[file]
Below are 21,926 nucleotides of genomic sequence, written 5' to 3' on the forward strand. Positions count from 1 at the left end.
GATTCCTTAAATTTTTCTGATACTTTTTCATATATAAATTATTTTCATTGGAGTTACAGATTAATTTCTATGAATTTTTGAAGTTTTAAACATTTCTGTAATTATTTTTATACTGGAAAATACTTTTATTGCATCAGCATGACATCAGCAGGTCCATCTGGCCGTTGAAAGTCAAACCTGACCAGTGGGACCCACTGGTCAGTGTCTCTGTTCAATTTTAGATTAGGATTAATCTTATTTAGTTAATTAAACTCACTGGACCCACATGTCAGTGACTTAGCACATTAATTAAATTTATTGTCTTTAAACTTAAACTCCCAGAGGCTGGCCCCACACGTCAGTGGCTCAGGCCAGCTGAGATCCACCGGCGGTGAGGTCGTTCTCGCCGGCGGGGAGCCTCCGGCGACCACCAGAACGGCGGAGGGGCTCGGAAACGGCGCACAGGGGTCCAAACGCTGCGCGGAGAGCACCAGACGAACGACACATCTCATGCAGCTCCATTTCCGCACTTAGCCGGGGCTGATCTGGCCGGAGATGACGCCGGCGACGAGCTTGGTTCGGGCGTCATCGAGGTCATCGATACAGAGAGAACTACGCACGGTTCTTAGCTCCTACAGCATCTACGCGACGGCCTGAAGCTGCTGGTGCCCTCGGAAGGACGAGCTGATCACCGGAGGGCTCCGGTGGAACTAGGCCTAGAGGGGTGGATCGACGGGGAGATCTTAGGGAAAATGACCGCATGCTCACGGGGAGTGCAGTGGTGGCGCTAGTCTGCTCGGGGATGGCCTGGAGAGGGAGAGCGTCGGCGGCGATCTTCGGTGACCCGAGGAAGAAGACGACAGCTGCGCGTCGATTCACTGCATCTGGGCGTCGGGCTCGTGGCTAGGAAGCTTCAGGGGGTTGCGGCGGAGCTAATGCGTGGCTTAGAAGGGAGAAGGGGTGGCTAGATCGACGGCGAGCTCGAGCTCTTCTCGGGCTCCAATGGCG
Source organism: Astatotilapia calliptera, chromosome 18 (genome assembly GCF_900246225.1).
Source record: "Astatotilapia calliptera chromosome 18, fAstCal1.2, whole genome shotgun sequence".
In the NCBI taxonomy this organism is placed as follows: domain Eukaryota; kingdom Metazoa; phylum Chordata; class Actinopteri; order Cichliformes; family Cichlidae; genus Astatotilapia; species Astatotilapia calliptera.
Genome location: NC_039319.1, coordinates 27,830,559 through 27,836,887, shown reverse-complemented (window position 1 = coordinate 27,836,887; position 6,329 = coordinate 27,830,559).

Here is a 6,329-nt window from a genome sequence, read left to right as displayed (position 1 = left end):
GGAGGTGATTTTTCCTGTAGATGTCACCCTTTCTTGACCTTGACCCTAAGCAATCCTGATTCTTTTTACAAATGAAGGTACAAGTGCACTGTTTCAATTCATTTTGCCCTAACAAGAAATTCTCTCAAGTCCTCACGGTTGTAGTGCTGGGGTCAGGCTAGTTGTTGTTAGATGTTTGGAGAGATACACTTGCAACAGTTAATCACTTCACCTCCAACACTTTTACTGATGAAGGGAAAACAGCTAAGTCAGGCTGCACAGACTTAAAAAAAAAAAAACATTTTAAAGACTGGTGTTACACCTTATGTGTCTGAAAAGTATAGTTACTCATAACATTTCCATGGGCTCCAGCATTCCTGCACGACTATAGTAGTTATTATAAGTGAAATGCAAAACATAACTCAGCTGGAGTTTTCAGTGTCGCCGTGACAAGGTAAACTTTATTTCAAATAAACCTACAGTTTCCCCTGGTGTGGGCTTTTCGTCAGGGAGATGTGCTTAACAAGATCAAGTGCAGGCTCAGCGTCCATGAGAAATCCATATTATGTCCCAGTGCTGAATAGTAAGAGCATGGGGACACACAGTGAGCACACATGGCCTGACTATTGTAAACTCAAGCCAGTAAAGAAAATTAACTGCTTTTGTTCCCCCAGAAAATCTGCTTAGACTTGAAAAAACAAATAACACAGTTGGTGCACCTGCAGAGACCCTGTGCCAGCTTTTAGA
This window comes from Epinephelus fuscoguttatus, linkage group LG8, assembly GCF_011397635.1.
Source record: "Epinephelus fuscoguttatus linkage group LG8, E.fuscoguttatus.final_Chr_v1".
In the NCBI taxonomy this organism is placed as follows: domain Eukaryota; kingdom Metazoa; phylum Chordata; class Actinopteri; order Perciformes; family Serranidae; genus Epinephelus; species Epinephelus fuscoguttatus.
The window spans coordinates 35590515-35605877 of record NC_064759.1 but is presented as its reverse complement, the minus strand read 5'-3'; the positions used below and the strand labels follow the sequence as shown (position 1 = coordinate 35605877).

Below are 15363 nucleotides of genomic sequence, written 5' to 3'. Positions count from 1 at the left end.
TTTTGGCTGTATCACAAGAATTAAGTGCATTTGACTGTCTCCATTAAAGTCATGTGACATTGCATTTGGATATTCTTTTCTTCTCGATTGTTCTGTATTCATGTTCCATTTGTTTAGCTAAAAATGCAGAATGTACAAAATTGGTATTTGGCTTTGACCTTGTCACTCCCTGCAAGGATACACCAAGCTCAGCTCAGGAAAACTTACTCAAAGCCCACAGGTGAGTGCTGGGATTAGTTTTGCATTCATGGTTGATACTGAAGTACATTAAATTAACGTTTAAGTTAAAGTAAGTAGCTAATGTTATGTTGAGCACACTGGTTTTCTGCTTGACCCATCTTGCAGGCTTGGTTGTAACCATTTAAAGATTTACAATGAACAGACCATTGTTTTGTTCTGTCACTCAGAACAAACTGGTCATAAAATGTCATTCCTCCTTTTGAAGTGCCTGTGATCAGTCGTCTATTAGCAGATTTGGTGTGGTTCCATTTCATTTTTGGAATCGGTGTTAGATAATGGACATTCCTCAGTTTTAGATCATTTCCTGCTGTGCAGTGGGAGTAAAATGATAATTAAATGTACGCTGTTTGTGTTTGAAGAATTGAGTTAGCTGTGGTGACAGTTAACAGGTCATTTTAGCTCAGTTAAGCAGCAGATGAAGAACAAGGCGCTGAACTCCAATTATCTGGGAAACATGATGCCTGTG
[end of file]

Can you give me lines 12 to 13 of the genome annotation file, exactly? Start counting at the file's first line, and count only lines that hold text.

The window spans coordinates 35590515-35605877 of record NC_064759.1 but is presented as its reverse complement, the minus strand read 5'-3'; the positions used below and the strand labels follow the sequence as shown (position 1 = coordinate 35605877).

Below are 15363 nucleotides of genomic sequence, written 5' to 3'. Positions count from 1 at the left end.